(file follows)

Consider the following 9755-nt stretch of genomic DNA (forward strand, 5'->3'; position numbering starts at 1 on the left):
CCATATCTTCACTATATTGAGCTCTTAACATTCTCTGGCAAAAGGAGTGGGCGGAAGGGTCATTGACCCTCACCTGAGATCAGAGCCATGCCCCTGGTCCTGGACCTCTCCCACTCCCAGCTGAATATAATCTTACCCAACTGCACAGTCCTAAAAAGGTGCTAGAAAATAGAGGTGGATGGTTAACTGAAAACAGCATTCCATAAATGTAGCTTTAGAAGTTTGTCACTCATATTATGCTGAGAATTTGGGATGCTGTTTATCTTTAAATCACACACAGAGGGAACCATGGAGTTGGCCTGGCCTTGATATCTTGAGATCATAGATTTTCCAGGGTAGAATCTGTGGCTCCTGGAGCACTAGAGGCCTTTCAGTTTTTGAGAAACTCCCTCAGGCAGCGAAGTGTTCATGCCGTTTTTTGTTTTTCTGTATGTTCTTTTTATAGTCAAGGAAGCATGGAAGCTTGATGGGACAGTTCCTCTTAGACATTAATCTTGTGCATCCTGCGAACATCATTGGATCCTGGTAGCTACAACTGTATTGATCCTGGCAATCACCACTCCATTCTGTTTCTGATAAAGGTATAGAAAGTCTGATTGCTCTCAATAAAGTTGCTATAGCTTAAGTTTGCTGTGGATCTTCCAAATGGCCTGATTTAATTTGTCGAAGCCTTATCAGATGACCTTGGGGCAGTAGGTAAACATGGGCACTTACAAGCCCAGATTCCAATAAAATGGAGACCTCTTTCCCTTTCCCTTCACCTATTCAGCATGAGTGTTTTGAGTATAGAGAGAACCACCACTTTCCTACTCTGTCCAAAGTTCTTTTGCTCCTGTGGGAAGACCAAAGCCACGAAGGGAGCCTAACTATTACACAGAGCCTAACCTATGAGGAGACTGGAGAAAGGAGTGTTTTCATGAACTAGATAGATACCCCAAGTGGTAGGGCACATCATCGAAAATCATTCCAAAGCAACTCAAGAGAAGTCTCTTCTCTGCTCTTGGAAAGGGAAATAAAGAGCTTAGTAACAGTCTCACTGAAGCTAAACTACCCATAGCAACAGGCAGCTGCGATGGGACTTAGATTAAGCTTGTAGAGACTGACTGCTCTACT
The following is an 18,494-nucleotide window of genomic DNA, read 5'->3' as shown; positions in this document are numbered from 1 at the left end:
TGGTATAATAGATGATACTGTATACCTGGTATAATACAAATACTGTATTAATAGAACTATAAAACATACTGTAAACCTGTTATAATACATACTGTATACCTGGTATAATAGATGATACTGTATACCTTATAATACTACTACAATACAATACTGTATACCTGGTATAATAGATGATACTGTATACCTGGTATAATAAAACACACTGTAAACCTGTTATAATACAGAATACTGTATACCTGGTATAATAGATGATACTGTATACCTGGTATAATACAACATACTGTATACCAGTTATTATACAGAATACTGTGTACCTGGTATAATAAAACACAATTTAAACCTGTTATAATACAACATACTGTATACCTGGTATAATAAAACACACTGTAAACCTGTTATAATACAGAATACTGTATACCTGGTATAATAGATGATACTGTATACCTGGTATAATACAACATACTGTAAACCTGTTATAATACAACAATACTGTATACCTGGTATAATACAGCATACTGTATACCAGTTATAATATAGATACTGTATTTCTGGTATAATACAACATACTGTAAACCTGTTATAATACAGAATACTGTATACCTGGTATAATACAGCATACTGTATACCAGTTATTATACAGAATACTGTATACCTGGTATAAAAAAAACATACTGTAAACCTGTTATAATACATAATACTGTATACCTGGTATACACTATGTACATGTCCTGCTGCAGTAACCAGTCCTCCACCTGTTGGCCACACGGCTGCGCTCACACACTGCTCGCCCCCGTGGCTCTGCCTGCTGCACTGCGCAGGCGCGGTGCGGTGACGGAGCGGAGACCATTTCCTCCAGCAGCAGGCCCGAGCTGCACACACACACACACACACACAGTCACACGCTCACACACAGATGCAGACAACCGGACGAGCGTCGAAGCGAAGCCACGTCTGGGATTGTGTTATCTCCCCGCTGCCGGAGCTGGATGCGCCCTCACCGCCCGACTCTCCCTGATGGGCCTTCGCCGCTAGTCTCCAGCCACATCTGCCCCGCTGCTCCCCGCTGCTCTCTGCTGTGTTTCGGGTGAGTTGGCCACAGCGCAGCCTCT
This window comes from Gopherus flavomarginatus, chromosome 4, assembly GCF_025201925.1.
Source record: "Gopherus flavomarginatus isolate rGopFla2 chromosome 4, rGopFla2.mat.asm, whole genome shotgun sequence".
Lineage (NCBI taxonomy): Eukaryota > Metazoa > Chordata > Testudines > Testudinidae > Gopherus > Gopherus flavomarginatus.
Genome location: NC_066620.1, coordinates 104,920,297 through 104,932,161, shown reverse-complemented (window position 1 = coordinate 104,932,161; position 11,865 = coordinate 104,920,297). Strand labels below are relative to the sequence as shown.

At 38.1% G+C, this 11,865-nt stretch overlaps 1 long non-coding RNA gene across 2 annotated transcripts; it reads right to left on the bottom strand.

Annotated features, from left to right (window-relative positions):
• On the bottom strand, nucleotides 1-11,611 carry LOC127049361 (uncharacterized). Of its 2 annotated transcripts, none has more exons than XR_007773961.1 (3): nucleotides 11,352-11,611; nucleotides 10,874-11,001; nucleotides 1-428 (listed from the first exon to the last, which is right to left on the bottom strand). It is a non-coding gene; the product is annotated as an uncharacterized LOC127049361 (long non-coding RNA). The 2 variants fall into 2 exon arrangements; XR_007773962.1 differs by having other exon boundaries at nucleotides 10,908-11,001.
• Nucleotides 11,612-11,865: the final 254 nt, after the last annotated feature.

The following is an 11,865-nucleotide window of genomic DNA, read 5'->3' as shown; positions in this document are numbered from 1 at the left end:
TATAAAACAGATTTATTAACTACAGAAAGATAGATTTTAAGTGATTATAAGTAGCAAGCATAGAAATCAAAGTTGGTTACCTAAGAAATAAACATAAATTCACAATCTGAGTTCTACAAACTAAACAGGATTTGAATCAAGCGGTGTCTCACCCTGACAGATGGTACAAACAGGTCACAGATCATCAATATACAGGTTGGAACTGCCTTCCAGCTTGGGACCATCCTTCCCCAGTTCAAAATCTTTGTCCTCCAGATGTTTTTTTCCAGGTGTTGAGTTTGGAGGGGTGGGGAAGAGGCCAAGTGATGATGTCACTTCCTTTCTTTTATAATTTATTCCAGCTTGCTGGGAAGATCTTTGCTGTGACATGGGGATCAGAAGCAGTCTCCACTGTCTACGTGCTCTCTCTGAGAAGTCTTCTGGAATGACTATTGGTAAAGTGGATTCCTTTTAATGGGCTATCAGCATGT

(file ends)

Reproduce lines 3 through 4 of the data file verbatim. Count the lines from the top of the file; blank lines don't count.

The following is an 18,494-nucleotide window of genomic DNA, read 5'->3' as shown; positions in this document are numbered from 1 at the left end:
TGGTATAATAGATGATACTGTATACCTGGTATAATACAAATACTGTATTAATAGAACTATAAAACATACTGTAAACCTGTTATAATACATACTGTATACCTGGTATAATAGATGATACTGTATACCTTATAATACTACTACAATACAATACTGTATACCTGGTATAATAGATGATACTGTATACCTGGTATAATAAAACACACTGTAAACCTGTTATAATACAGAATACTGTATACCTGGTATAATAGATGATACTGTATACCTGGTATAATACAACATACTGTATACCAGTTATTATACAGAATACTGTGTACCTGGTATAATAAAACACAATTTAAACCTGTTATAATACAACATACTGTATACCTGGTATAATAAAACACACTGTAAACCTGTTATAATACAGAATACTGTATACCTGGTATAATAGATGATACTGTATACCTGGTATAATACAACATACTGTAAACCTGTTATAATACAACAATACTGTATACCTGGTATAATACAGCATACTGTATACCAGTTATAATATAGATACTGTATTTCTGGTATAATACAACATACTGTAAACCTGTTATAATACAGAATACTGTATACCTGGTATAATACAGCATACTGTATACCAGTTATTATACAGAATACTGTATACCTGGTATAAAAAAAACATACTGTAAACCTGTTATAATACATAATACTGTATACCTGGTATACACTATGTACATGTCCTGCTGCAGTAACCAGTCCTCCACCTGTTGGCCACACGGCTGCGCTCACACACTGCTCGCCCCCGTGGCTCTGCCTGCTGCACTGCGCAGGCGCGGTGCGGTGACGGAGCGGAGACCATTTCCTCCAGCAGCAGGCCCGAGCTGCACACACACACACACACACACAGTCACACGCTCACACACAGATGCAGACAACCGGACGAGCGTCGAAGCGAAGCCACGTCTGGGATTGTGTTATCTCCCCGCTGCCGGAGCTGGATGCGCCCTCACCGCCCGACTCTCCCTGATGGGCCTTCGCCGCTAGTCTCCAGCCACATCTGCCCCGCTGCTCCCCGCTGCTCTCTGCTGTGTTTCGGGTGAGTTGGCCACAGCGCAGCCTCT